Director/Screenplay/Producer – Maurice Devereaux, Photography – Denis-Noel Mostert, Music – Martin Gauthier, Visual Effects – Jean Renaud Gauthier & Martin Gauthier, Makeup Effects Supervisor – Adrien Morot, Makeup Effects – Maestro Studio FX, Production Design – Jean Philippe Hebert. Production Company – Maurice Devereaux Productions, Inc/Maestro Studio FX.
Ilona Elkin (Karen), Nicholas Wright (Mike), Neil Napier (Neil), Emily Shelton (Julie), Robin Wilcock (Patrick), Nina M. Fillis (Sarah Taylor), Tim Rozon (John), Joan McBride (Betty), Danny Blanco Hall (Davis), John Vamvas (Frankie)
The nurse Karen is riding home from work on the subway when the train abruptly stops in the tunnel. This is because Patrick, a creepy guy who was coming onto her on the station platform earlier, has pulled the emergency stop so that he can force himself onto another girl Julie. As the passengers wait in the tunnel, a number of them, including Patrick, receive pager messages. They are all members of the religious cult Voice of Eternal Hope and, as directed by the pager messages, produce crucifix daggers from their satchels and begin slaughtering everybody who is not saved. As Karen and others group together to flee, they find the cult members are everywhere, while outside the apocalypse they are greeting appears to have started.
Maurice Devereaux is a Quebecois Canadian director. Prior to End of the Line, he had previously made three low-budget ventures into horror material, first as co-director of Blood Symbol (1992), also about the activities of a cult, and then as solo director of Lady of the Lake (1998) and Slashers (2001), neither of which have received either particularly high profiles or good reviews. End of the Line is co-produced by Montreal’s Maestro Studio FX, the makeup studio headed by Adrien Morot and responsible for work on Night at the Museum (2006), 300 (2007), Death Race (2008), Warm Bodies (2013) and X-Men: Days of Future Past (2014), among a great many others.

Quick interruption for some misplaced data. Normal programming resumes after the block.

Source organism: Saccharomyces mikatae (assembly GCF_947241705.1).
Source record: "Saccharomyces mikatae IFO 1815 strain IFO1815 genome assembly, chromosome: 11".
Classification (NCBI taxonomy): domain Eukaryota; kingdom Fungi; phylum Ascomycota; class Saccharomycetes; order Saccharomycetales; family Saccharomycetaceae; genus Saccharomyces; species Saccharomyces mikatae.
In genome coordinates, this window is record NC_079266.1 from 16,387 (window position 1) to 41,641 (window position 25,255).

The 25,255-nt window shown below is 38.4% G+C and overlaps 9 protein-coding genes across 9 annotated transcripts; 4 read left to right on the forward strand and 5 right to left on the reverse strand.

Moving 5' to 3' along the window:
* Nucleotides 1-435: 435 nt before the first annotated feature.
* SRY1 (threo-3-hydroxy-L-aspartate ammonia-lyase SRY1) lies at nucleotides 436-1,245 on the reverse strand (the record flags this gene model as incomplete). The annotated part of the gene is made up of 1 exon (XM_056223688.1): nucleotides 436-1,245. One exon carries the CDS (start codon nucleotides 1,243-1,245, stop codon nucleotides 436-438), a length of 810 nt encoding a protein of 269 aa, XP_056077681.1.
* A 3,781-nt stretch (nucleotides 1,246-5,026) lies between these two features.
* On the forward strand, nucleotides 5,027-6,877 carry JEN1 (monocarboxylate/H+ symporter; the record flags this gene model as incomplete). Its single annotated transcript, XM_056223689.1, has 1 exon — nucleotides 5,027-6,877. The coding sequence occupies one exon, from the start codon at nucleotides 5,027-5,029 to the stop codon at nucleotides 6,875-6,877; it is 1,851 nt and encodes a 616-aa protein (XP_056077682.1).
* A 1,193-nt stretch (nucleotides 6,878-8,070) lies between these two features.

End of the Line starts off promisingly. Maurice Devereaux gets off some effective jumps – Ilona Elkin sitting in a subway carriage looking at a drawing and, as she brings it down, being mobbed by people with their mouths covered by threads of skin; a similar scene where a nurse (Christine Lan) is waiting on a platform and a man nearby turns and reveals he has something covering his mouth that looks like it is wriggling with worms, before she jumps in front of the train; Ilona’s ride home and then the abrupt stopping of the train and, as they try to figure what to do, bloodied figures slamming up against the window.
All of this seems promising. Unfortunately, about ten minutes in, Maurice Devereaux reveals what is going on and End of the Line slides quickly down into being no more than a routine B horror movie and never recovers. After this point, the film becomes one about a doomsday cult – we have seen their like in films such as Servants of Twilight (1991), Bless the Child (2000), Believers (2007), The Reaping (2007), Red State (2011) and The Invitation (2015), and this does nothing new. It also strains credibility in a major way that a wild-eyed cult would become so widespread that they could disrupt power, telephone and tv transmissions such that authorities would be caught off-guard.
Soon after, the film becomes little more than the survivors being chased around the tunnels by chanting crazies with ceremonial daggers. There is no intensive tension to the siege, while the drama never gets any more interesting than debates about who can be trusted and who has wavering faith. The cult is only drawn in broad cliche strokes with little even done to give us an ideology they believe in. The reasonable jumps that we had at the start are thereafter distinctly average and presage very little. The film arrives at a cliche the-crazy-cult-was-right-all-along ending that has been used in films such as Breaking the Waves (1996), Frailty (2001), Believers, Take Shelter (2011), Where the Devil Hides (2014) and Knock at the Cabin (2023).